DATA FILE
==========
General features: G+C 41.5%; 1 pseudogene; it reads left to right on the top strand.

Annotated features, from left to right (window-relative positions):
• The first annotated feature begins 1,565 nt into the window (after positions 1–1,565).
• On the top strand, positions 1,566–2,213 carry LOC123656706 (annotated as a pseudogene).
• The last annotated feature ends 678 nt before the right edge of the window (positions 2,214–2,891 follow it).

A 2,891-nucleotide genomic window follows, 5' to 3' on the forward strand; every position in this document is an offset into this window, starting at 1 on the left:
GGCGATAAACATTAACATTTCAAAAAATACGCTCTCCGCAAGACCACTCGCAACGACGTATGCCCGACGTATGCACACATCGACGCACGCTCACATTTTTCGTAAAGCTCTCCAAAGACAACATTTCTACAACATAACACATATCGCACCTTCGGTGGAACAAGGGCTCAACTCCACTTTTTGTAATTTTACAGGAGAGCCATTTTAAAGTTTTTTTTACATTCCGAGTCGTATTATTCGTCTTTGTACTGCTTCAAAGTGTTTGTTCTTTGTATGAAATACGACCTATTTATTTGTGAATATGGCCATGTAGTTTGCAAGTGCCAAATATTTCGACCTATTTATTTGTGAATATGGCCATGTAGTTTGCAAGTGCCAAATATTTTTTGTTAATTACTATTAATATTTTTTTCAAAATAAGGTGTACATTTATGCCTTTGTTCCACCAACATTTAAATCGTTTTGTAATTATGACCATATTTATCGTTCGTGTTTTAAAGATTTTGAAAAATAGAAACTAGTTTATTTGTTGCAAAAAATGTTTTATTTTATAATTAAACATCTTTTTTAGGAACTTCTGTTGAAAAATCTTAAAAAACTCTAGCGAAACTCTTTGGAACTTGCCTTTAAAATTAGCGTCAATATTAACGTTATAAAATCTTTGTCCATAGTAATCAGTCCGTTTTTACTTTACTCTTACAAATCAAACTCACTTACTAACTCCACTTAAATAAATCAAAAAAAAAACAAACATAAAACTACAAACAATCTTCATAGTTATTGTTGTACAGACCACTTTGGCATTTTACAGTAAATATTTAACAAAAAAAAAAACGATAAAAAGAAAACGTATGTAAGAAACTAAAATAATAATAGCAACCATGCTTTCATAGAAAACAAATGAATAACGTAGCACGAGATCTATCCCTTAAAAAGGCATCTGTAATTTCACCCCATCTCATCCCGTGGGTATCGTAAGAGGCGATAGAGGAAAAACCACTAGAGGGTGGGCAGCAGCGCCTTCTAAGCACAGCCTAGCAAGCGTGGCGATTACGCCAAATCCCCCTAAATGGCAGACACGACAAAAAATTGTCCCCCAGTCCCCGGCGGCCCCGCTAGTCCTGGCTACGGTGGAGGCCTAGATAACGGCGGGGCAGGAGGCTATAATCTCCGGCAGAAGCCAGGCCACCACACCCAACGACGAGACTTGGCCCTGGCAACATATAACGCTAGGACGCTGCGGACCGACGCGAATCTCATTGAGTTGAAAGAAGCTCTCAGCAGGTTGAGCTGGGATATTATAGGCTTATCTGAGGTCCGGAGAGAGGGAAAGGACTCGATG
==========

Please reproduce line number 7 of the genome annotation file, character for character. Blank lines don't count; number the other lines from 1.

GGCGATAAACATTAACATTTCAAAAAATACGCTCTCCGCAAGACCACTCGCAACGACGTATGCCCGACGTATGCACACATCGACGCACGCTCACATTTTTCGTAAAGCTCTCCAAAGACAACATTTCTACAACATAACACATATCGCACCTTCGGTGGAACAAGGGCTCAACTCCACTTTTTGTAATTTTACAGGAGAGCCATTTTAAAGTTTTTTTTACATTCCGAGTCGTATTATTCGTCTTTGTACTGCTTCAAAGTGTTTGTTCTTTGTATGAAATACGACCTATTTATTTGTGAATATGGCCATGTAGTTTGCAAGTGCCAAATATTTCGACCTATTTATTTGTGAATATGGCCATGTAGTTTGCAAGTGCCAAATATTTTTTGTTAATTACTATTAATATTTTTTTCAAAATAAGGTGTACATTTATGCCTTTGTTCCACCAACATTTAAATCGTTTTGTAATTATGACCATATTTATCGTTCGTGTTTTAAAGATTTTGAAAAATAGAAACTAGTTTATTTGTTGCAAAAAATGTTTTATTTTATAATTAAACATCTTTTTTAGGAACTTCTGTTGAAAAATCTTAAAAAACTCTAGCGAAACTCTTTGGAACTTGCCTTTAAAATTAGCGTCAATATTAACGTTATAAAATCTTTGTCCATAGTAATCAGTCCGTTTTTACTTTACTCTTACAAATCAAACTCACTTACTAACTCCACTTAAATAAATCAAAAAAAAAACAAACATAAAACTACAAACAATCTTCATAGTTATTGTTGTACAGACCACTTTGGCATTTTACAGTAAATATTTAACAAAAAAAAAAACGATAAAAAGAAAACGTATGTAAGAAACTAAAATAATAATAGCAACCATGCTTTCATAGAAAACAAATGAATAACGTAGCACGAGATCTATCCCTTAAAAAGGCATCTGTAATTTCACCCCATCTCATCCCGTGGGTATCGTAAGAGGCGATAGAGGAAAAACCACTAGAGGGTGGGCAGCAGCGCCTTCTAAGCACAGCCTAGCAAGCGTGGCGATTACGCCAAATCCCCCTAAATGGCAGACACGACAAAAAATTGTCCCCCAGTCCCCGGCGGCCCCGCTAGTCCTGGCTACGGTGGAGGCCTAGATAACGGCGGGGCAGGAGGCTATAATCTCCGGCAGAAGCCAGGCCACCACACCCAACGACGAGACTTGGCCCTGGCAACATATAACGCTAGGACGCTGCGGACCGACGCGAATCTCATTGAGTTGAAAGAAGCTCTCAGCAGGTTGAGCTGGGATATTATAGGCTTATCTGAGGTCCGGAGAGAGGGAAAGGACTCGATG